Ann Low is the author of Anncoo Journal, and loves to bake and cook for both family and friends. She acquired a strong passion for culinary skills from a very young age by watching her grandmother prepare delicious meals for the family. Ann believes that baking is an art and she wants to share her baking and cooking experiences with everyone in the world.
The Dessert to Make With the Cheese That Tastes Like Fudge
Gjetost—pronounced YAY-toost—looks less like cheese than caramel fudge. The dairy pride of Norway is coffee-brown and comes in a rectlinear block with a seal imprinted in its surface. So Amy Thielen, Saveur contributor and cookbook author, decided to treat it like dessert with this: a crème brûlée with a fancy name—Gjetost Burnt Cream—but that tastes as American as a peanut butter and jelly sandwich.
The cheese is grated into slivers, then whisked into a pan of hot cream, milk, brown sugar, and butter. A few spoonfuls of fruit compote go in the bottom of a ramekin, then the gjetoost cream, then a sprinkling of sugar that gets brûléed until hard and crackly. Nutty, caramelized, and with a surprise of jam at the bottom, the dessert is like an after-school pudding cup crossed with a peanut butter and jelly—the perfect fudgy snack you’ll want to make, well, all the time.
Peanut Butter & Jelly Victoria Sponge | Nigella’s Victoria Sponge Cake Recipe
The classic Victoria Sponge has been on my to-do list for a while, and I don’t know how many times I have thumbed through the recipe in my copy of How To Be A Domestic Goddess. I made a practice cake last month just to test it out, and it was quite nice.
Last week I was on a cake making spree. I used a lemon I found at the local market to make a quick lemon & vanilla loaf. I made a chocolate and olive oil cake. And then I set my sights on the Victoria Sponge again.
The sponge is usually sandwiched with cream & fruit jam, or with cream and fresh berries (as pictured in Nigella’s book.)
I tried whipping cream to soft peaks, but soon realized that it was not going to work with humble Amul cream. (If any of you have managed with Amul cream- any tips? I did keep everything chilled.)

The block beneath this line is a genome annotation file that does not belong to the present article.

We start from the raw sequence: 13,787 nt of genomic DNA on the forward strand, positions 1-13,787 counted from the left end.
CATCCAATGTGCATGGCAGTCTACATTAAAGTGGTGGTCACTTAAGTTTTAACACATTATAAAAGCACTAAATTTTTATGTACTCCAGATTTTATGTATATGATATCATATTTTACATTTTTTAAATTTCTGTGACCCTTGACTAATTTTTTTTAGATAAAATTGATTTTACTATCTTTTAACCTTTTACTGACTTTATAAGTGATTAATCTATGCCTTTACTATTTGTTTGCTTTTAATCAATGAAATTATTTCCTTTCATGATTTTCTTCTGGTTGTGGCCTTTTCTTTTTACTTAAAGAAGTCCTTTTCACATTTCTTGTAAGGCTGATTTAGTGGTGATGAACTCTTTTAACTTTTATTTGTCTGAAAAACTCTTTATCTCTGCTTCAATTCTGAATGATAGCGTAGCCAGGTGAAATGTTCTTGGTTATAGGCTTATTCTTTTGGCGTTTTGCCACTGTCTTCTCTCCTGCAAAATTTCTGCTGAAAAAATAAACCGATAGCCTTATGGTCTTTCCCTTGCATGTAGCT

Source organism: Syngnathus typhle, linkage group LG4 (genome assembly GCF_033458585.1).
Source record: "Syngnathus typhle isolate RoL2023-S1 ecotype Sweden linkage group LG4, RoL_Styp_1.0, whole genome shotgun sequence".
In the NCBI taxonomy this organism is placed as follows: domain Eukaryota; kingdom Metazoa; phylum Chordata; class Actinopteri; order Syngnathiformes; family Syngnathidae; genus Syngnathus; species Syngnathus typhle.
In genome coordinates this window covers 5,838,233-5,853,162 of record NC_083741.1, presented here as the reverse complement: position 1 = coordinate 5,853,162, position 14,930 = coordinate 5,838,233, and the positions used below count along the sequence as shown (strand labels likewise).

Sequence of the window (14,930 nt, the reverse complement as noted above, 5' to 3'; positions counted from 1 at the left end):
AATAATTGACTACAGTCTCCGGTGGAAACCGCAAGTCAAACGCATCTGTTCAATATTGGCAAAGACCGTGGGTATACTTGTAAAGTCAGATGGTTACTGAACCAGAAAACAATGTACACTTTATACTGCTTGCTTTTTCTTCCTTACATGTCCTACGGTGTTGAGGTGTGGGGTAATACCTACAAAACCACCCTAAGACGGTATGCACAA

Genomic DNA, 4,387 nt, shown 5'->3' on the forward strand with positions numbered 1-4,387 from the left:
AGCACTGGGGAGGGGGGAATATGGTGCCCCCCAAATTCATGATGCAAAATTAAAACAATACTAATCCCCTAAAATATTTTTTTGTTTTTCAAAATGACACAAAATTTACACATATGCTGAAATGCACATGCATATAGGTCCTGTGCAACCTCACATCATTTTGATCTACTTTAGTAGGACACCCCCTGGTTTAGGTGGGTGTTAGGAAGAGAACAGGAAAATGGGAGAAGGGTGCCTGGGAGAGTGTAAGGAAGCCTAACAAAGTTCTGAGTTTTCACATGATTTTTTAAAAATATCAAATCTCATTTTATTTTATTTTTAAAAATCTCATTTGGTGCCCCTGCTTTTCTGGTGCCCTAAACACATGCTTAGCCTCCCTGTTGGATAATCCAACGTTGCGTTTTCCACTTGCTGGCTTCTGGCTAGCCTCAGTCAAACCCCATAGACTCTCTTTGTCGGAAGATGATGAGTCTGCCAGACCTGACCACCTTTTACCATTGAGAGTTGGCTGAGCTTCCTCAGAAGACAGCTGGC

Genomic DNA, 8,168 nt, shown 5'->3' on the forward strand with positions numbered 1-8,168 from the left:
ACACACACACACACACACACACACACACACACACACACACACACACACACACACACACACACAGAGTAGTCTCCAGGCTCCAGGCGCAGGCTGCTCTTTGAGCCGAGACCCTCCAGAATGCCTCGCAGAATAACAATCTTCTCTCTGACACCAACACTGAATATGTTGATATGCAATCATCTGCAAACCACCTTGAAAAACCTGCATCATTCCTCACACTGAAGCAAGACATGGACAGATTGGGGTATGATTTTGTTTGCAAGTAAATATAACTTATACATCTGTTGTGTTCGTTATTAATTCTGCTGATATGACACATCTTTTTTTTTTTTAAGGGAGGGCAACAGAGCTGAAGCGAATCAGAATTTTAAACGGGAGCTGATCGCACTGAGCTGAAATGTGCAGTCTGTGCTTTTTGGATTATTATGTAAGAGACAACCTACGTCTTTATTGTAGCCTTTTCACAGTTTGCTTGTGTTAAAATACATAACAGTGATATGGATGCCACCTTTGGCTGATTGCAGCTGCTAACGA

After wasting two little small cartons of fresh cream and much sugar, I gave up.
And then it struck me: why not ditch the cream for peanut butter? Especially since I had not just any old peanut butter, but Dark Chocolate Dreams from The Peanut Butter & Co?
image courtesy | ilovepeanutbutter.com
This PB is just amazing. A little more on the expensive side since it’s imported, but totally worth it if you enjoy and appreciate peanut butter like me. (I bought it on Foodesto.com- they have great products, wonderful service and deliver a large selection of their goods across India.) It tastes like a Reese’s Peanut Butter cup, in spreadable form. Delicious. And it’s not cloying.
So this may be a bastardized (pardon my French) version of the classic British cake, but a little American peanut butter love does no harm to this soft and crumbly sponge.
And I am going to be cliched and douchey and say that it transported me back to childhood. Technically, it shouldn’t since peanut butter has been a steady part of my adulthood, but cake always brings out a little child in all of us.
PB&J VICTORIA SPONGE (From How To Be A Domestic Goddess.)
No-Bake Oaty Peanut Butter Squares
Originally posted 28/04/2015
These No-Bake Oaty Peanut Butter Squares are my favourite things to make when I fancy some homemade treats but can’t be bothered to switch on the oven and create lots of washing up, or when I want something yummy that’s not as heavy as cake.
They really couldn’t be easier to whip up and the salty crunchiness of the peanut butter goes amazingly well with the sweet honey and chocolate chips.
Although I wouldn’t call these creations ‘healthy’, they’re certainly a bit less sinful than a doorstop of frosted cake or a big gooey chocolate cookie. Having said that, they’re so ridiculously moreish that I find myself unable to stop at just one and could happily devour an entire batch in one sitting – and that definitely doesn’t constitute a guilt-free snack!
These squares are dairy-free (if you use ‘proper’ dark chocolate with a high cocoa content that doesn’t contain milk – check the label), and can be made vegan by using vegan-friendly chocolate and substituting the honey for maple syrup.